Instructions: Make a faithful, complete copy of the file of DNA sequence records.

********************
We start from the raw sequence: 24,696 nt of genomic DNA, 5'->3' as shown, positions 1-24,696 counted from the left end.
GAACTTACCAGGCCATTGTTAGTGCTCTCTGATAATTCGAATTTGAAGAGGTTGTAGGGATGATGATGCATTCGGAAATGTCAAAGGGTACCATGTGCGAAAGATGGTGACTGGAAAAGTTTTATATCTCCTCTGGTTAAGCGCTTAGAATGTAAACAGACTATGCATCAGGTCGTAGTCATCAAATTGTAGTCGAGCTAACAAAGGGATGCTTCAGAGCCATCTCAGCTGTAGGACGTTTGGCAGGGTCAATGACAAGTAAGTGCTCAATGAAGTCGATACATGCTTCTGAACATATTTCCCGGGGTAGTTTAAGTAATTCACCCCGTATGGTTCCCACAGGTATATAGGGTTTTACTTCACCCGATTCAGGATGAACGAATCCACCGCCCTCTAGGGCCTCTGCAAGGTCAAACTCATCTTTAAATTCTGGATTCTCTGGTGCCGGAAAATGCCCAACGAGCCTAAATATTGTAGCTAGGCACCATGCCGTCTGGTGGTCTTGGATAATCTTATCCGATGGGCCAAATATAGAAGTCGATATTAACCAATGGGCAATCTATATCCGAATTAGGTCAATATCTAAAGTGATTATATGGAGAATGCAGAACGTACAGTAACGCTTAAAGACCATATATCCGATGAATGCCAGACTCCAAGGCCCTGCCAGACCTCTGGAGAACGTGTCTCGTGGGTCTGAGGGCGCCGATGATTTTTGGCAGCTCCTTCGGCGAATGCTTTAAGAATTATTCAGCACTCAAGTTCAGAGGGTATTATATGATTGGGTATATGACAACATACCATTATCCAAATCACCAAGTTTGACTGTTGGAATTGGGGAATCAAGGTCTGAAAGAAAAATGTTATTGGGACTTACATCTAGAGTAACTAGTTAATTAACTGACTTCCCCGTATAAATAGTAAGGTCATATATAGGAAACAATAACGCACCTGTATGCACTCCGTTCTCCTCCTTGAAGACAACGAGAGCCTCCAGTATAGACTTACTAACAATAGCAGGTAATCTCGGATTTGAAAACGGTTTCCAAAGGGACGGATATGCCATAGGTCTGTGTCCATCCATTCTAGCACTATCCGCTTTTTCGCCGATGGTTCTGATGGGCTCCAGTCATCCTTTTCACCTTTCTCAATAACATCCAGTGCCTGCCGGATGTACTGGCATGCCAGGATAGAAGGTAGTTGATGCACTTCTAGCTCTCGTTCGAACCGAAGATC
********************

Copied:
We start from the raw sequence: 24,696 nt of genomic DNA, 5'->3' as shown, positions 1-24,696 counted from the left end.
GAACTTACCAGGCCATTGTTAGTGCTCTCTGATAATTCGAATTTGAAGAGGTTGTAGGGATGATGATGCATTCGGAAATGTCAAAGGGTACCATGTGCGAAAGATGGTGACTGGAAAAGTTTTATATCTCCTCTGGTTAAGCGCTTAGAATGTAAACAGACTATGCATCAGGTCGTAGTCATCAAATTGTAGTCGAGCTAACAAAGGGATGCTTCAGAGCCATCTCAGCTGTAGGACGTTTGGCAGGGTCAATGACAAGTAAGTGCTCAATGAAGTCGATACATGCTTCTGAACATATTTCCCGGGGTAGTTTAAGTAATTCACCCCGTATGGTTCCCACAGGTATATAGGGTTTTACTTCACCCGATTCAGGATGAACGAATCCACCGCCCTCTAGGGCCTCTGCAAGGTCAAACTCATCTTTAAATTCTGGATTCTCTGGTGCCGGAAAATGCCCAACGAGCCTAAATATTGTAGCTAGGCACCATGCCGTCTGGTGGTCTTGGATAATCTTATCCGATGGGCCAAATATAGAAGTCGATATTAACCAATGGGCAATCTATATCCGAATTAGGTCAATATCTAAAGTGATTATATGGAGAATGCAGAACGTACAGTAACGCTTAAAGACCATATATCCGATGAATGCCAGACTCCAAGGCCCTGCCAGACCTCTGGAGAACGTGTCTCGTGGGTCTGAGGGCGCCGATGATTTTTGGCAGCTCCTTCGGCGAATGCTTTAAGAATTATTCAGCACTCAAGTTCAGAGGGTATTATATGATTGGGTATATGACAACATACCATTATCCAAATCACCAAGTTTGACTGTTGGAATTGGGGAATCAAGGTCTGAAAGAAAAATGTTATTGGGACTTACATCTAGAGTAACTAGTTAATTAACTGACTTCCCCGTATAAATAGTAAGGTCATATATAGGAAACAATAACGCACCTGTATGCACTCCGTTCTCCTCCTTGAAGACAACGAGAGCCTCCAGTATAGACTTACTAACAATAGCAGGTAATCTCGGATTTGAAAACGGTTTCCAAAGGGACGGATATGCCATAGGTCTGTGTCCATCCATTCTAGCACTATCCGCTTTTTCGCCGATGGTTCTGATGGGCTCCAGTCATCCTTTTCACCTTTCTCAATAACATCCAGTGCCTGCCGGATGTACTGGCATGCCAGGATAGAAGGTAGTTGATGCACTTCTAGCTCTCGTTCGAACCGAAGATC